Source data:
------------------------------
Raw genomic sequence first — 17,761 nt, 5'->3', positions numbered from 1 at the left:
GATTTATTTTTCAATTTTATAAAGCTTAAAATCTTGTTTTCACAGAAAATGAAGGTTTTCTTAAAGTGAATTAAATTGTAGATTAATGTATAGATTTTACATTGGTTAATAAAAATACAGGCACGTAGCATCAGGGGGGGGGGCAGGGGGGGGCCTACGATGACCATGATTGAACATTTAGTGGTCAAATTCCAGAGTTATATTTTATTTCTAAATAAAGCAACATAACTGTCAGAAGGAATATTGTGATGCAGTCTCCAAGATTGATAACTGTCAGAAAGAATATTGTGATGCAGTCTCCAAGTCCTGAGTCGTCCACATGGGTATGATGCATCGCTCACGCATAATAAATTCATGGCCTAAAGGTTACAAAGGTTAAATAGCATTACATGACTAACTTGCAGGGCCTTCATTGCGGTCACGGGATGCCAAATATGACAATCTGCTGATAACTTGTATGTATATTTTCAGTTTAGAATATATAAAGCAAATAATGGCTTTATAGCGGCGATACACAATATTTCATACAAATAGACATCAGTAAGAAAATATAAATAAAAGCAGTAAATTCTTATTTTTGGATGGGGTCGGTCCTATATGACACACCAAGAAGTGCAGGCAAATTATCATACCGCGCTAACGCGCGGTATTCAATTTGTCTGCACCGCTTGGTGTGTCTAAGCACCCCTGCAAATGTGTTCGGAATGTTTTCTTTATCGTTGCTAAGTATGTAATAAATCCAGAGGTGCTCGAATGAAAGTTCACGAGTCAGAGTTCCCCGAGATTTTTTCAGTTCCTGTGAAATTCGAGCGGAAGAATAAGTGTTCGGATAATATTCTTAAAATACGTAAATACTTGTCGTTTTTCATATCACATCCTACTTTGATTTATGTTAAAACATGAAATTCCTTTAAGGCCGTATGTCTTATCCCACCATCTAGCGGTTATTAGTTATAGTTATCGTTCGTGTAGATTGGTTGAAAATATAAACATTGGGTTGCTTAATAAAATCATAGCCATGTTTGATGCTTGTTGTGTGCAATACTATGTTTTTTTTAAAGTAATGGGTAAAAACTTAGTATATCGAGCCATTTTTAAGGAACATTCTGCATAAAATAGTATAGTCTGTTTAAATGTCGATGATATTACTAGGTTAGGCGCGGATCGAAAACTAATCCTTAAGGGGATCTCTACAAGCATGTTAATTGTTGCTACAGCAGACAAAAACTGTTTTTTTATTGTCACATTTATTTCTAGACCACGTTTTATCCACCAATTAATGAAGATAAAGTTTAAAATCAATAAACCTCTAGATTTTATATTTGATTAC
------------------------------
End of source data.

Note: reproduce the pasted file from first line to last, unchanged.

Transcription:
Raw genomic sequence first — 17,761 nt, 5'->3', positions numbered from 1 at the left:
GATTTATTTTTCAATTTTATAAAGCTTAAAATCTTGTTTTCACAGAAAATGAAGGTTTTCTTAAAGTGAATTAAATTGTAGATTAATGTATAGATTTTACATTGGTTAATAAAAATACAGGCACGTAGCATCAGGGGGGGGGGCAGGGGGGGGCCTACGATGACCATGATTGAACATTTAGTGGTCAAATTCCAGAGTTATATTTTATTTCTAAATAAAGCAACATAACTGTCAGAAGGAATATTGTGATGCAGTCTCCAAGATTGATAACTGTCAGAAAGAATATTGTGATGCAGTCTCCAAGTCCTGAGTCGTCCACATGGGTATGATGCATCGCTCACGCATAATAAATTCATGGCCTAAAGGTTACAAAGGTTAAATAGCATTACATGACTAACTTGCAGGGCCTTCATTGCGGTCACGGGATGCCAAATATGACAATCTGCTGATAACTTGTATGTATATTTTCAGTTTAGAATATATAAAGCAAATAATGGCTTTATAGCGGCGATACACAATATTTCATACAAATAGACATCAGTAAGAAAATATAAATAAAAGCAGTAAATTCTTATTTTTGGATGGGGTCGGTCCTATATGACACACCAAGAAGTGCAGGCAAATTATCATACCGCGCTAACGCGCGGTATTCAATTTGTCTGCACCGCTTGGTGTGTCTAAGCACCCCTGCAAATGTGTTCGGAATGTTTTCTTTATCGTTGCTAAGTATGTAATAAATCCAGAGGTGCTCGAATGAAAGTTCACGAGTCAGAGTTCCCCGAGATTTTTTCAGTTCCTGTGAAATTCGAGCGGAAGAATAAGTGTTCGGATAATATTCTTAAAATACGTAAATACTTGTCGTTTTTCATATCACATCCTACTTTGATTTATGTTAAAACATGAAATTCCTTTAAGGCCGTATGTCTTATCCCACCATCTAGCGGTTATTAGTTATAGTTATCGTTCGTGTAGATTGGTTGAAAATATAAACATTGGGTTGCTTAATAAAATCATAGCCATGTTTGATGCTTGTTGTGTGCAATACTATGTTTTTTTTAAAGTAATGGGTAAAAACTTAGTATATCGAGCCATTTTTAAGGAACATTCTGCATAAAATAGTATAGTCTGTTTAAATGTCGATGATATTACTAGGTTAGGCGCGGATCGAAAACTAATCCTTAAGGGGATCTCTACAAGCATGTTAATTGTTGCTACAGCAGACAAAAACTGTTTTTTTATTGTCACATTTATTTCTAGACCACGTTTTATCCACCAATTAATGAAGATAAAGTTTAAAATCAATAAACCTCTAGATTTTATATTTGATTAC